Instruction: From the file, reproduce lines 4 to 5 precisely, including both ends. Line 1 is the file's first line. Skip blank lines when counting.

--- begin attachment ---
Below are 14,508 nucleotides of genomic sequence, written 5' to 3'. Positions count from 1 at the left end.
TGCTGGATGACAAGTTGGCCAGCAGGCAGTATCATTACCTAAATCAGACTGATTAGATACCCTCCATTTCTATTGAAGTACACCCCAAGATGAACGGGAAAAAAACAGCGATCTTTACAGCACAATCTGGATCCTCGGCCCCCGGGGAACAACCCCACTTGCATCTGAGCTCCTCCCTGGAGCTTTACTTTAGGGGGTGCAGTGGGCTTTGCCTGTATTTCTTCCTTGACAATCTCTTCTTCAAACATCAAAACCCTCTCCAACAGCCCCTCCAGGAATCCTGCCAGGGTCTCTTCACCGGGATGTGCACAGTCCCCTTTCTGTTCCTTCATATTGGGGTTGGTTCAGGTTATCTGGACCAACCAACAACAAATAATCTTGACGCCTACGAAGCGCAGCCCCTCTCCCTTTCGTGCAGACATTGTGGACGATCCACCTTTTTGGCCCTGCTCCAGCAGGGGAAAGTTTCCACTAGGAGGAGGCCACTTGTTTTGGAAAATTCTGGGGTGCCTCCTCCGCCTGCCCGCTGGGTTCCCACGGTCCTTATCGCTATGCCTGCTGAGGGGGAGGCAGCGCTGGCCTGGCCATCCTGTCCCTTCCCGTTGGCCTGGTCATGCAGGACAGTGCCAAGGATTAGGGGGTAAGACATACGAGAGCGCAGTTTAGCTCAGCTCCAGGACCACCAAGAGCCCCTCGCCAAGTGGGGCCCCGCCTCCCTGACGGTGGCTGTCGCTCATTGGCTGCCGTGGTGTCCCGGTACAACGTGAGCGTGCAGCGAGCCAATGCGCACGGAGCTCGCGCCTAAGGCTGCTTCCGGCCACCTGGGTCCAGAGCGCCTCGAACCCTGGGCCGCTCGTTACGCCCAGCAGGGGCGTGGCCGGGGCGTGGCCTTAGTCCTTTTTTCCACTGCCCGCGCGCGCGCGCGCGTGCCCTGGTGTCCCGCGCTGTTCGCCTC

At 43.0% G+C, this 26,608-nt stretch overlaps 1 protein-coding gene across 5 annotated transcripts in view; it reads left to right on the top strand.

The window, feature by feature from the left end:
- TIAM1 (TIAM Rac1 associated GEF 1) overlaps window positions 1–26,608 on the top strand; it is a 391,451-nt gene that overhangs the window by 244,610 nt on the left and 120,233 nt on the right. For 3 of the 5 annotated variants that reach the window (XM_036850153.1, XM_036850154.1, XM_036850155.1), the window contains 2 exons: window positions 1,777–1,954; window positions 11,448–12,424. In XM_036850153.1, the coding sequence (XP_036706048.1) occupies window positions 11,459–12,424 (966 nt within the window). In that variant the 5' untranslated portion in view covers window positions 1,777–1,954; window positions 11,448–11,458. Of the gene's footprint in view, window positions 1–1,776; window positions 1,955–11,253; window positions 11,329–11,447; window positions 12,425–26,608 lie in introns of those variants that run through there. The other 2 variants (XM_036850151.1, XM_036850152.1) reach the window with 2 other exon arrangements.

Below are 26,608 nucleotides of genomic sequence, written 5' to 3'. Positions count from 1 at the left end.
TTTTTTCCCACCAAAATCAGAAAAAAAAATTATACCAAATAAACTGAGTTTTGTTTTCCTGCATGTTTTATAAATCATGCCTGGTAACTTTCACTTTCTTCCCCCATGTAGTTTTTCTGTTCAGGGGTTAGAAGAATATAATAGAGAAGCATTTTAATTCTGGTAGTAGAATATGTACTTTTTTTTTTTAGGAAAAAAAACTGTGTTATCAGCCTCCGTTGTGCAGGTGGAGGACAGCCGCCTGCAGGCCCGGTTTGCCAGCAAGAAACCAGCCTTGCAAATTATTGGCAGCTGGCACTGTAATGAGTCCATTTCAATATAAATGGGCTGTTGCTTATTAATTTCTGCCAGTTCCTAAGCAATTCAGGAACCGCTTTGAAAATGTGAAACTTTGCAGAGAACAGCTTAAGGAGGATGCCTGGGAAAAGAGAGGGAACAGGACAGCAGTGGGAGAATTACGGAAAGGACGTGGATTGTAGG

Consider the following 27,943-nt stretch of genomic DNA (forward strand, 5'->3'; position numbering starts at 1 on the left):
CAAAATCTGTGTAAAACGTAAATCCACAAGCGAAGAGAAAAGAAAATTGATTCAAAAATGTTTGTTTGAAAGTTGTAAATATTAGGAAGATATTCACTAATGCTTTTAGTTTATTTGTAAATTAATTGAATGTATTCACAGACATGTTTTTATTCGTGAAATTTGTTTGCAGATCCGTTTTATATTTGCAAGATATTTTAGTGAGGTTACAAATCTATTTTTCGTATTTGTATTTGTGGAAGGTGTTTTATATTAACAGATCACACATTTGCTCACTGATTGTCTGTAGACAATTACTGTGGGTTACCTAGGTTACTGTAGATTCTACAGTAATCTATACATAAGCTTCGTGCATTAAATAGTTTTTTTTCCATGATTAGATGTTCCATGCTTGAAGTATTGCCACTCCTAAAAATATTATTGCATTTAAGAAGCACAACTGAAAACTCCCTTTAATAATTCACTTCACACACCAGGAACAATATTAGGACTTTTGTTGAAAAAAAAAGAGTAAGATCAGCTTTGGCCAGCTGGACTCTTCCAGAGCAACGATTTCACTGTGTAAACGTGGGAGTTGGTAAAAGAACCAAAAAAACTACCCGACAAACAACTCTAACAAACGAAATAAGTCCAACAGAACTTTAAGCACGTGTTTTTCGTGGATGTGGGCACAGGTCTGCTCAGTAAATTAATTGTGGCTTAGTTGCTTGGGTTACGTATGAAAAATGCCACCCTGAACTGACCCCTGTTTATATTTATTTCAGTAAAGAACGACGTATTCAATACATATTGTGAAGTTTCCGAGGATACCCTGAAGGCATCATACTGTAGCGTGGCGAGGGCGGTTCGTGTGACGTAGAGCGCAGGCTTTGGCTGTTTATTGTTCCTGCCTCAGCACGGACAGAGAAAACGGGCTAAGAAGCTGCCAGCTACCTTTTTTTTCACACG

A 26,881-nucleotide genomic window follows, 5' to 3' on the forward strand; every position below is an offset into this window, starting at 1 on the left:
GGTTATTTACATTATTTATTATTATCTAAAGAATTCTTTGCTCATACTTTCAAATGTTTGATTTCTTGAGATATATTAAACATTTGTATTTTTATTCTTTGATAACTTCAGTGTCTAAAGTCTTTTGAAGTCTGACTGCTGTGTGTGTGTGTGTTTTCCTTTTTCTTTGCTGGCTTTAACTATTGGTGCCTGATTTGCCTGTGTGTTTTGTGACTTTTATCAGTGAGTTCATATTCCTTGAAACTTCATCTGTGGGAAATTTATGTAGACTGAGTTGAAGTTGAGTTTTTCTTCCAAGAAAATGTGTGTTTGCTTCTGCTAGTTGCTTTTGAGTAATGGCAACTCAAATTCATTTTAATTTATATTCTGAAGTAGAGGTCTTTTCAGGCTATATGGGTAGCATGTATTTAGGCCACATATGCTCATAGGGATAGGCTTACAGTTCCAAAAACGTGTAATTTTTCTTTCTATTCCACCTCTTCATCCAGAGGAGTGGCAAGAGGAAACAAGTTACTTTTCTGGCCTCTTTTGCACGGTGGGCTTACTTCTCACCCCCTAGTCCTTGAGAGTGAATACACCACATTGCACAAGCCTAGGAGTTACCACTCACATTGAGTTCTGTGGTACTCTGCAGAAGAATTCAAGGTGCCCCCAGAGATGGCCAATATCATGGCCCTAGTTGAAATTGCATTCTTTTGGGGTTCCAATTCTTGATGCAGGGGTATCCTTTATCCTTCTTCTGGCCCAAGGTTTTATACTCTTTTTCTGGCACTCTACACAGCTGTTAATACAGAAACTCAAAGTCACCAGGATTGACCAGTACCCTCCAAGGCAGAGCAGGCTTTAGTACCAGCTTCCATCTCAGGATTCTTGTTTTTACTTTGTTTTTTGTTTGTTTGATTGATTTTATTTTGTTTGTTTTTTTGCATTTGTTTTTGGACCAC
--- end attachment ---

The window, feature by feature from the left end:
- TIAM1 (TIAM Rac1 associated GEF 1) overlaps window positions 1–26,608 on the top strand; it is a 391,451-nt gene that overhangs the window by 244,610 nt on the left and 120,233 nt on the right. For 3 of the 5 annotated variants that reach the window (XM_036850153.1, XM_036850154.1, XM_036850155.1), the window contains 2 exons: window positions 1,777–1,954; window positions 11,448–12,424. In XM_036850153.1, the coding sequence (XP_036706048.1) occupies window positions 11,459–12,424 (966 nt within the window). In that variant the 5' untranslated portion in view covers window positions 1,777–1,954; window positions 11,448–11,458. Of the gene's footprint in view, window positions 1–1,776; window positions 1,955–11,253; window positions 11,329–11,447; window positions 12,425–26,608 lie in introns of those variants that run through there. The other 2 variants (XM_036850151.1, XM_036850152.1) reach the window with 2 other exon arrangements.